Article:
Social Farms & Garden exists to support and develop community-based food and fibre production in all its forms including community gardens, allotments, community/city farms, community forests and woodlands, Care Farms and Community Supported Agriculture (CSA) projects. The organisations has a long track record of supporting projects in their specific areas. It was established in 1980 to support community farms and gardens across the UK. It has Welsh offices in Cardiff, Newtown & Bangor along with other UK offices. We are well placed to reach a range of community groups, both through the community growing groups we support and using our range of connections in the sector. We have a long standing relationship with Renew Wales and have some overlap of similar work in certain areas. As a Development Worker, I support community growing groups across South Wales from a couple of planters at the end of a street to large community garden projects. I provide support in a range of areas outlined in the next section.
Why are you drawn to this area of work, and how have you helped community groups take action in the past?
I am personally very interested in climate change and sustainability and recently completed my Carbon Literacy training with the Carbon Literacy Project. I have a background in landscape design and horticulture and have a good level of knowledge of all these areas.
As a Development Worker, I provide support in the following areas:
- Engaging with the local community and attracting new volunteers
- Improving current facilities and features or installing new ones
- Horticultural advice, training and workshops
- Visits to other projects to gain knowledge
- Arranging mentoring days using one of our dedicated mentors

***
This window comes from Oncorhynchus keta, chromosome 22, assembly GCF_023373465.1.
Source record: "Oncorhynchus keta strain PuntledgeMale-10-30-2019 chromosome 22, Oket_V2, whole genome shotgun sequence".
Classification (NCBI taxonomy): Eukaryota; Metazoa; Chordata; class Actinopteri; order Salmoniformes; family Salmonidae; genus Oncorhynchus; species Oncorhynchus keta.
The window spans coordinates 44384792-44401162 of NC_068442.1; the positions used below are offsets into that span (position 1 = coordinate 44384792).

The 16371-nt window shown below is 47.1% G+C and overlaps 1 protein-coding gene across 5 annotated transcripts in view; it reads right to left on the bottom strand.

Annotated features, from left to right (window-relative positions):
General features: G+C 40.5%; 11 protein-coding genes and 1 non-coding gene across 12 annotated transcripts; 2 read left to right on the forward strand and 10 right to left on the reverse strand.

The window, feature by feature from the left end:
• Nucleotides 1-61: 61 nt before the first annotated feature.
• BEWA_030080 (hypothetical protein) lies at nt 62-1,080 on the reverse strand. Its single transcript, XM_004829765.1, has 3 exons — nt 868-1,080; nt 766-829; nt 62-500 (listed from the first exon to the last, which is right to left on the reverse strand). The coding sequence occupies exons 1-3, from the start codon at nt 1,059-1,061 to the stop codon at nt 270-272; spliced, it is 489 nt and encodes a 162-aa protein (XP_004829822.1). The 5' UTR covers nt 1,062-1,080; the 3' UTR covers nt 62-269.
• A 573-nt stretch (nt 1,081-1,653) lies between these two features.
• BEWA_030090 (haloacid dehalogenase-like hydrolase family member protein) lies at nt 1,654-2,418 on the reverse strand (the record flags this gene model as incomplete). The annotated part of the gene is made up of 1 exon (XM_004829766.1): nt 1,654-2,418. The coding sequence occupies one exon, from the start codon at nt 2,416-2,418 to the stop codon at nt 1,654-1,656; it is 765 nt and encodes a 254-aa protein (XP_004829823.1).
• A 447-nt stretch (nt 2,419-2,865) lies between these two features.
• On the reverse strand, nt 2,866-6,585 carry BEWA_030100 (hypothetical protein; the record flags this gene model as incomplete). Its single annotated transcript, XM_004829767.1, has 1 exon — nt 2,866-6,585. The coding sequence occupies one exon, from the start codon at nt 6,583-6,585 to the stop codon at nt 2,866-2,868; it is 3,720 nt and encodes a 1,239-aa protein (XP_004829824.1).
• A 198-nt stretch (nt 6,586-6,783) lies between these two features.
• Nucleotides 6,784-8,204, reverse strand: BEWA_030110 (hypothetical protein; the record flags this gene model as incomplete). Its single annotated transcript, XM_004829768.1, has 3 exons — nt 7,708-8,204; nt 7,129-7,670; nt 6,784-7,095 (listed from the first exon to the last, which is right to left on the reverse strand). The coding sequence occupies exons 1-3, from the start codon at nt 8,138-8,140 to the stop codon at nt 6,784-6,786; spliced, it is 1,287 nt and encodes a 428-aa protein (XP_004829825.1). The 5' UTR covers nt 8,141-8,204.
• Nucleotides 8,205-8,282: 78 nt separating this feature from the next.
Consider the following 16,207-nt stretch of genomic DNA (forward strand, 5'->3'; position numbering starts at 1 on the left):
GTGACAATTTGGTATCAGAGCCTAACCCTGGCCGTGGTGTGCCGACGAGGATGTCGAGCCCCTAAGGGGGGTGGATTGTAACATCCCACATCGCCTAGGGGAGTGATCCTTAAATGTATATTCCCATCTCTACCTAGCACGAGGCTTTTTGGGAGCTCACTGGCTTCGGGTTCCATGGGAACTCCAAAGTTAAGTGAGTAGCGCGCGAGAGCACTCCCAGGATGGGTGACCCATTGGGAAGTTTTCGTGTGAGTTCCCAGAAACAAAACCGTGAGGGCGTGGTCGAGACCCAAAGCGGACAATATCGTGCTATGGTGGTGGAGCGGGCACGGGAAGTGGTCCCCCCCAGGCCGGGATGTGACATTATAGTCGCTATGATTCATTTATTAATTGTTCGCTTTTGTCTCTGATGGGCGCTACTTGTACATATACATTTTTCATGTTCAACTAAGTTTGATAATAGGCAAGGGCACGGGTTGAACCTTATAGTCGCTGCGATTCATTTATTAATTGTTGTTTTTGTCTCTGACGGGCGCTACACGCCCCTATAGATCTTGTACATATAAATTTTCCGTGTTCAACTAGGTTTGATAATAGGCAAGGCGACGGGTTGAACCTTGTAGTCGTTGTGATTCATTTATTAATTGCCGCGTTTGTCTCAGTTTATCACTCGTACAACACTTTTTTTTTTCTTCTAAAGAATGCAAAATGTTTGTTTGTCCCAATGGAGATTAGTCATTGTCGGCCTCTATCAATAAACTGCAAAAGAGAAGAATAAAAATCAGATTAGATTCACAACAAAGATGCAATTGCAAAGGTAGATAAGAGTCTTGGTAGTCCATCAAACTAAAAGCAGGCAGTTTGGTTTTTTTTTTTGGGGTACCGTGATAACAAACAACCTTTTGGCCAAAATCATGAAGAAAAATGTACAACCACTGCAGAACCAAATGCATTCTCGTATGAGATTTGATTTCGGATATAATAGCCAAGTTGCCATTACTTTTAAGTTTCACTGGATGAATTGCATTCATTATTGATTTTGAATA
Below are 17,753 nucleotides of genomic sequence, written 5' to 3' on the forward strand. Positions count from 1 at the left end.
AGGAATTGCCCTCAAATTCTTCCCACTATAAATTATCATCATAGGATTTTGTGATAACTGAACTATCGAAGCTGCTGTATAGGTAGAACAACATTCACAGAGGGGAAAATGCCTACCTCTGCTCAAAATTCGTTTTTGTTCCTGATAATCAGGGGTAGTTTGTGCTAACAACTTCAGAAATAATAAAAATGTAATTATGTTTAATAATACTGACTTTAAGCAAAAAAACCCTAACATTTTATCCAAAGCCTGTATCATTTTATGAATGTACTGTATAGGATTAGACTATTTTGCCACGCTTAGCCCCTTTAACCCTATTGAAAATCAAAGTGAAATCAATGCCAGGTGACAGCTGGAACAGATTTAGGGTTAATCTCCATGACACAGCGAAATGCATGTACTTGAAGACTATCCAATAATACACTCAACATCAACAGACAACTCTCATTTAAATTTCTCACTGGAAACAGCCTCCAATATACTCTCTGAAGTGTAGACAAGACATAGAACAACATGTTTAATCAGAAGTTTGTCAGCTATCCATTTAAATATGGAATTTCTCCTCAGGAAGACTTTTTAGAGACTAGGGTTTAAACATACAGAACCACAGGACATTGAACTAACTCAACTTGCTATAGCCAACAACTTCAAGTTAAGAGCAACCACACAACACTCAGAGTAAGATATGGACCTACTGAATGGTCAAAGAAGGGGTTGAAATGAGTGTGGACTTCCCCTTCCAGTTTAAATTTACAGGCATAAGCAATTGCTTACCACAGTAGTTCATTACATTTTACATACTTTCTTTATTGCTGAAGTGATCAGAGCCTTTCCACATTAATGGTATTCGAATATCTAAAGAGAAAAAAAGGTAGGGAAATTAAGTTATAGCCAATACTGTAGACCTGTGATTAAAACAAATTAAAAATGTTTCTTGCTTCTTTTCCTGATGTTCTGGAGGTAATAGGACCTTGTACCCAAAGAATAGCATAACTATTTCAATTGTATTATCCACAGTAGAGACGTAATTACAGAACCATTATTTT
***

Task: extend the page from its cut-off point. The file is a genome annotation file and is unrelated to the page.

- Funding applications
- Environmental sustainability
I also signpost groups onto our specialist advisers on land and lease issues, business planning, income generation and social enterprise. I actively encourage the groups I support to use sustainable methods such as recycling materials, water collection and composting, minimising use of chemicals and maximising food production where appropriate. I have recently completed my training with Keep Wales Tidy to become a Green Flag Judge and this will broaden my range connections in Wales and reinforce my knowledge of environmental sustainability.
What’s your vision of the area where you live and/or work in 2050? What will have changed and how will we have got there?
I would like to see a lot more people involved in growing food, whether it’s in their own gardens, on allotments or as part of a community growing group. I run a community growing project in the village where I live and am currently working to reach more people with fresh produce through our local food bank. I’d like to see this happening all over the country.
It will be increasingly important for people to be using renewable energy and at the very lease use an energy supplier committed to this as I now do. Water collection and flood prevention will also be very important and landscaping and plant choices should be a focus to go some way towards this, e.g choosing plants able to reduce waterlogging on flood plains and others able to cope with long periods of drought and heat. People should find it easier to collect rainwater to use in gardens, maybe with subsidised or free water butts.